NCPA - National Center for Policy Analysis


May 26, 2005

A group of entrepreneurs is gambling that patients are willing to pay for fast, low-cost medical care -- by telephone, with doctors they've never met.

The controversial new business, a twist on the decades-old practice of doctors responding to phone calls from their own patients, is aimed at two modern issues: demanding, time-crunched people and those who lack health insurance.

  • The service's promoters say patients, both the insured and the uninsured, can save money by using TelaDoc instead of urgent care clinics or the emergency room.
  • For individuals, the service costs $18 to join, and $4.25 a month; each call to a doctor is $35.

TelaDoc might simply be the latest offering in what some see as a new health care niche: convenience.

  • On one end of the convenience spectrum are "concierge" practices for patients willing to pay sometimes steep stipends to their doctors to guarantee 24-hour access, quick return calls and other perks.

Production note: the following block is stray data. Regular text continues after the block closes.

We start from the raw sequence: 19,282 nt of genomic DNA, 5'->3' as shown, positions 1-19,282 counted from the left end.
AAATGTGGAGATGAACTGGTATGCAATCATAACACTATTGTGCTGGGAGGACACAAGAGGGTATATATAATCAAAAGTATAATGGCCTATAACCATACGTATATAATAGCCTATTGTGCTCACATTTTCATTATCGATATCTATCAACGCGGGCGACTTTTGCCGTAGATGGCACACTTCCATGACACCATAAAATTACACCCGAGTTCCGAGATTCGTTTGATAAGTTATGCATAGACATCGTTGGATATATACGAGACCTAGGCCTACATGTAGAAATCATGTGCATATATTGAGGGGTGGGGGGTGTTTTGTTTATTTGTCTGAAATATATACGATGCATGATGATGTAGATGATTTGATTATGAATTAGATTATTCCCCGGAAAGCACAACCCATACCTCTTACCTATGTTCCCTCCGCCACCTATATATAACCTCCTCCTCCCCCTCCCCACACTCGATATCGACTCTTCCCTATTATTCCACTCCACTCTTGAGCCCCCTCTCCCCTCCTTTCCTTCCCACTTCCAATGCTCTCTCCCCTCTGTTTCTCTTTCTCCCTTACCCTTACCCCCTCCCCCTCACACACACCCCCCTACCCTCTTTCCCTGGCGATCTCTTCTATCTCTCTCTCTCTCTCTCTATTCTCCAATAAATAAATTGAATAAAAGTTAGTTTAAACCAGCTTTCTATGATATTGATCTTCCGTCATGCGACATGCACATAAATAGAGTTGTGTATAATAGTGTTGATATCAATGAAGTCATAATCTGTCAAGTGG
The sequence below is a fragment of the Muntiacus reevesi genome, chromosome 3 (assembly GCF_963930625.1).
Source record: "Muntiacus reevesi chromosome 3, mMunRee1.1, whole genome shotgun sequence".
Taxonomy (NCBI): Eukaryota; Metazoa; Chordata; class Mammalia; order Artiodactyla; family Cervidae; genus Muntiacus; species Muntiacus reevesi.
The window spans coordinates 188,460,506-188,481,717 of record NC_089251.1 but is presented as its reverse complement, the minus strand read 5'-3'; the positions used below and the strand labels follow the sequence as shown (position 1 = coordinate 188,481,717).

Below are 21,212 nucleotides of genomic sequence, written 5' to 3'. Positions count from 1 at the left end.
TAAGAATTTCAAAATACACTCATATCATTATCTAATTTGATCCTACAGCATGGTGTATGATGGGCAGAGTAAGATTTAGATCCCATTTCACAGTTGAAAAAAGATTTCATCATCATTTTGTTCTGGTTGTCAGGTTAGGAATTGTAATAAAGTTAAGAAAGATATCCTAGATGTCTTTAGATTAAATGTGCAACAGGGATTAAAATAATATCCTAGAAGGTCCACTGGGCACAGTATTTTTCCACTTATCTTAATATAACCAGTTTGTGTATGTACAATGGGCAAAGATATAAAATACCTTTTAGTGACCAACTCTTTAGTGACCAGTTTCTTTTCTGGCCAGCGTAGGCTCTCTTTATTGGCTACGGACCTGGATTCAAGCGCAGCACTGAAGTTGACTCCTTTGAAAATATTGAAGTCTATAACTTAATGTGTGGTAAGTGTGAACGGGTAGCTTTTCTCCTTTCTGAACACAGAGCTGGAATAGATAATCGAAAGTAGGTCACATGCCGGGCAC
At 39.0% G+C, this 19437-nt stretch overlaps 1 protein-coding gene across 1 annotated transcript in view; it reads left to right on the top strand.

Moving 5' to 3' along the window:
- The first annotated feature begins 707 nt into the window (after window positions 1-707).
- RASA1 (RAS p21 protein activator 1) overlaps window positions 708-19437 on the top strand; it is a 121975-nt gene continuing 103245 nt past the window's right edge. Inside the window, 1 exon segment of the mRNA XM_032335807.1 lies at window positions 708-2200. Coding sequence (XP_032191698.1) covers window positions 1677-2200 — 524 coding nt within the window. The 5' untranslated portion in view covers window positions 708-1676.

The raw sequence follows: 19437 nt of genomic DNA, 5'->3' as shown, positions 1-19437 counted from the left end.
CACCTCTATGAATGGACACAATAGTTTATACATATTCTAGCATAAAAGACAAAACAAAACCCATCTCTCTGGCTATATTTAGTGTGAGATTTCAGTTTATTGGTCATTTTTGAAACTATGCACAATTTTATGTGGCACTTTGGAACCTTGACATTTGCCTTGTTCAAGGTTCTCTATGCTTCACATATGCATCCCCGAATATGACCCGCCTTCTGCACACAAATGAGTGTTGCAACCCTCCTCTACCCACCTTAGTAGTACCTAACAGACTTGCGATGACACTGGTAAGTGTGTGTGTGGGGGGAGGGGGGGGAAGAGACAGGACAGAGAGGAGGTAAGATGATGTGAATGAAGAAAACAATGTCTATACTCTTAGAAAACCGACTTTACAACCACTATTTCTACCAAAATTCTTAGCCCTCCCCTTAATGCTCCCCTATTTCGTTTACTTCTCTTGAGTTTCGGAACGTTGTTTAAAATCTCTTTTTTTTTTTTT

• On the other, "nurse-in-a-box" miniclinics in retail outlets offer a menu of low-cost tests with no-appointment-necessary speed.

"There is a whole move toward consumer-oriented health care: Your time, your place, your way," says Jonathan Weiner, a professor of health policy at Johns Hopkins University.

"This is a poor man's concierge medicine," says Weiner of TelaDoc. "In that way, it's not entirely bad if they're getting advice."

The launch of Dallas-based TelaDoc last month has already raised debate about whether doctors should provide treatment to patients they've never met and comes amid nascent efforts by doctor groups to win payment from insurers for the time they spend on the phone or writing e-mails, answering questions from their established patients.

Source: Julie Appleby, "These docs are literally on call," USA Today, May 24, 2005.

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